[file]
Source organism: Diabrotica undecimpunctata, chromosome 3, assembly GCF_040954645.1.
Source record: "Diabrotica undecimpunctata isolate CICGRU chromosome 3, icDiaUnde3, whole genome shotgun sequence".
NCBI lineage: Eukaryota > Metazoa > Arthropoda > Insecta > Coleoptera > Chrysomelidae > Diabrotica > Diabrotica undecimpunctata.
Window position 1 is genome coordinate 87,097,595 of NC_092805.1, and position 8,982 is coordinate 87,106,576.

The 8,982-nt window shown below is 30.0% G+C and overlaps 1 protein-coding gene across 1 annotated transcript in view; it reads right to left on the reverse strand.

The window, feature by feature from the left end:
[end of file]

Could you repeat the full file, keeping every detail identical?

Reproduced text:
Source organism: Diabrotica undecimpunctata, chromosome 3, assembly GCF_040954645.1.
Source record: "Diabrotica undecimpunctata isolate CICGRU chromosome 3, icDiaUnde3, whole genome shotgun sequence".
NCBI lineage: Eukaryota > Metazoa > Arthropoda > Insecta > Coleoptera > Chrysomelidae > Diabrotica > Diabrotica undecimpunctata.
Window position 1 is genome coordinate 87,097,595 of NC_092805.1, and position 8,982 is coordinate 87,106,576.

The 8,982-nt window shown below is 30.0% G+C and overlaps 1 protein-coding gene across 1 annotated transcript in view; it reads right to left on the reverse strand.

The window, feature by feature from the left end: